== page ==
Most people enjoy a healthy intake of juice, except when it comes to sports betting. Also referred to as a commission or vigorish, let’s break down this sports betting term.
What is Juice on Betting Odds?
On most action, sportsbooks don’t want a vested interest in the final result of competitions they offer odds on. Instead, a bookmaker’s main goal is to get equal action on both sides of point spread and game total options they post. While prices vary depending on the sport and betting option, the most common juice amount is ten cent pricing (-110). On every $110 wager, bookies pay out $100 to the winning side and collect $110 from the losing side.
How Do Bookmakers Profit From Juice?
While a $10 profit may not appear impressive, the total handle on a single bet can be a million dollars or more. If there is $500K wagered on both sides of a two-way (-110) betting option, bookmakers pocket $45,454 in risk-free profit. That’s a good gig if you can get it. If a sportsbook has too much risk on one side, they often adjust the juice to attract action on the other side. In the example below, the books were trying to bring in money on Houston. By adjusting the odds to -105, bettors only needed to invest $105 to win $100.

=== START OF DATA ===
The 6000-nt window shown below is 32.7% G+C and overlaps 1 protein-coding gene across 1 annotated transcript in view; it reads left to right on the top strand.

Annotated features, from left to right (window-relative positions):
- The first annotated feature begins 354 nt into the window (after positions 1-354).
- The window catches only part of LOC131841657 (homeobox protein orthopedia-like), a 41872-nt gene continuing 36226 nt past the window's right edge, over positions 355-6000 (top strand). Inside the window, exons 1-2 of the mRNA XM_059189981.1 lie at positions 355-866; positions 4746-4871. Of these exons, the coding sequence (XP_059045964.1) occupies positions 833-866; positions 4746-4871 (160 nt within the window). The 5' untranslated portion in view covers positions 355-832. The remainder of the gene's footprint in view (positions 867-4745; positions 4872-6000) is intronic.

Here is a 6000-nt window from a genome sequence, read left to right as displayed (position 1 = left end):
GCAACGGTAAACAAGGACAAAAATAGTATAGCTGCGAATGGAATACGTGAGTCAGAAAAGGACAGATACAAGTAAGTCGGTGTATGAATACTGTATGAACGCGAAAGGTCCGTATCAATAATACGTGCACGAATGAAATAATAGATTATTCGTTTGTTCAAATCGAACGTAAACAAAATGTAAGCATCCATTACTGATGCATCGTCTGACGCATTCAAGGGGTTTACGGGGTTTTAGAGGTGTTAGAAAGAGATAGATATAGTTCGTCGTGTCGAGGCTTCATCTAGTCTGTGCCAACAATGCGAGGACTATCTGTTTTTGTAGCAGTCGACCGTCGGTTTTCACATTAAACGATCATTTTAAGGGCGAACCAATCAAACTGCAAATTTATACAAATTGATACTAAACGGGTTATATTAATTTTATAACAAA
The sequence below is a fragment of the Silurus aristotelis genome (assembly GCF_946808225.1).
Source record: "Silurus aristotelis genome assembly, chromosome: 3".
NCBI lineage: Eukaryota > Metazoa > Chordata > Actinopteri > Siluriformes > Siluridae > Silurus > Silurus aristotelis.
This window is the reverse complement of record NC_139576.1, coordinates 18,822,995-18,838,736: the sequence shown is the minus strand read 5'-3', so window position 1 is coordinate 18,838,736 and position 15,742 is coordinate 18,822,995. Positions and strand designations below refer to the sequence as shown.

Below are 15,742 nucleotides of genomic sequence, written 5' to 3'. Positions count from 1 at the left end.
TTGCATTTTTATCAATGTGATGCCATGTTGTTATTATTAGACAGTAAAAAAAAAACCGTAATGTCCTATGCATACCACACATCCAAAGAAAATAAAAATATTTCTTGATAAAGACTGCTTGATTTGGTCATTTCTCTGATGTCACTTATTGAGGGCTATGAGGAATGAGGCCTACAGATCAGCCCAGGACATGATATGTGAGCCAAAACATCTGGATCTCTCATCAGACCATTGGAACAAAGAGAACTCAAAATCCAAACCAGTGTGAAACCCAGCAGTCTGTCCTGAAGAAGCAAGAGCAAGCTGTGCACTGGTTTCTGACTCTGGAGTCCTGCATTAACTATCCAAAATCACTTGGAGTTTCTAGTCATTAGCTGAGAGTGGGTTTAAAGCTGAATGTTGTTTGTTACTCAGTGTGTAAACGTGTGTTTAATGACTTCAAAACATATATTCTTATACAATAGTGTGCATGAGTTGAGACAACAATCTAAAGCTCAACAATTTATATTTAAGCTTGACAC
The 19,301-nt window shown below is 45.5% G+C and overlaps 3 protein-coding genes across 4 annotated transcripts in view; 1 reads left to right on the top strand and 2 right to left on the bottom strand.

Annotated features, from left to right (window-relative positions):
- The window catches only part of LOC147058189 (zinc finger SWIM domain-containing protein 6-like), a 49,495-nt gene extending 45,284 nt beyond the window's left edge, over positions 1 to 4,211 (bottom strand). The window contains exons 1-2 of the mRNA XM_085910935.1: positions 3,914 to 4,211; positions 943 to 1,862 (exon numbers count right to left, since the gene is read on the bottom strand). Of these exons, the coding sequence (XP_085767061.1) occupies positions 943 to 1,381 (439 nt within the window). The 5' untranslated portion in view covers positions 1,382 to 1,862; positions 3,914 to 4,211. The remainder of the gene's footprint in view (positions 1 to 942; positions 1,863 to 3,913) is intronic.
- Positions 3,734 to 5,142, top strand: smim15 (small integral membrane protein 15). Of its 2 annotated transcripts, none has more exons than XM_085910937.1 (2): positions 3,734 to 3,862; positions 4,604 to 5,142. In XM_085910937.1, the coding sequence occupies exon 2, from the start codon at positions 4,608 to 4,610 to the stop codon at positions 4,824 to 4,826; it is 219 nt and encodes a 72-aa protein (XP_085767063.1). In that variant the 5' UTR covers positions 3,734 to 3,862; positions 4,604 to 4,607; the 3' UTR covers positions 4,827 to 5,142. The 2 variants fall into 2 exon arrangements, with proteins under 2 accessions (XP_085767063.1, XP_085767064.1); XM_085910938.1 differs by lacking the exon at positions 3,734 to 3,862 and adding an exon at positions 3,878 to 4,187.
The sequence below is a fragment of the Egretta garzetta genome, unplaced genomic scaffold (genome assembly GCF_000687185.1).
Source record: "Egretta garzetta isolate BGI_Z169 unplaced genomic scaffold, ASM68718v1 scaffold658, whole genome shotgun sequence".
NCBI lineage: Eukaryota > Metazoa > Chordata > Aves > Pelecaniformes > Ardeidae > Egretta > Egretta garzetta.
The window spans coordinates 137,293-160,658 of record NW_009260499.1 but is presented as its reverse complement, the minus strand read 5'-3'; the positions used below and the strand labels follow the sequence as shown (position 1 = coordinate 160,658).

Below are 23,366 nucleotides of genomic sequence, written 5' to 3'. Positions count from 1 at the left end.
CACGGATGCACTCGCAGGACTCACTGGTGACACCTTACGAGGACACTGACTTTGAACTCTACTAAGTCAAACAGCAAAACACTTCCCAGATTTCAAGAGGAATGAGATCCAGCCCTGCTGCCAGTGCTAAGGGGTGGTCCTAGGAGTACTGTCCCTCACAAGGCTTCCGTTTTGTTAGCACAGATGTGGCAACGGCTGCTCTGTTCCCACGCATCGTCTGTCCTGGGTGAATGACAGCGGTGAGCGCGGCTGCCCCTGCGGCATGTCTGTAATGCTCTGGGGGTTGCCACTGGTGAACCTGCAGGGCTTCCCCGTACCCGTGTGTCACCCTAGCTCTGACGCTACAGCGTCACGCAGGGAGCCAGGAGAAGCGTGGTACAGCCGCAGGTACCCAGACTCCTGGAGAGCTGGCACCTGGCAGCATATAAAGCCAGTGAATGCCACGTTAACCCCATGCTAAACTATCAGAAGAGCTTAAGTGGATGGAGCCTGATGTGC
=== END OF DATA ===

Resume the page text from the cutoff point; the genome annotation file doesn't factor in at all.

NFL Point Spread Juice:
Houston Texans +10 (-105)
Kansas City Chiefs -10 (-115)
Bettors Should Shop Around For Lowest Price Juice
Price shopping is an important part of a proper bankroll management. Just as one would do when buying a vehicle, bettors should check the juice at several sportsbooks before placing their bets. Winning a $1000 wager with (-105) juice returns a $952.38 profit. The return drops to $869.57 on bets with (-115) juice and lost returns add up substantially over the long run.
For bettors with access to online betting price shopping has never been easier. The point spread odds displayed below illustrate that. Bettors receive added value betting Carolina (-110) with the first set of odds while Las Vegas (-105) has better priced juice in the second set of odds.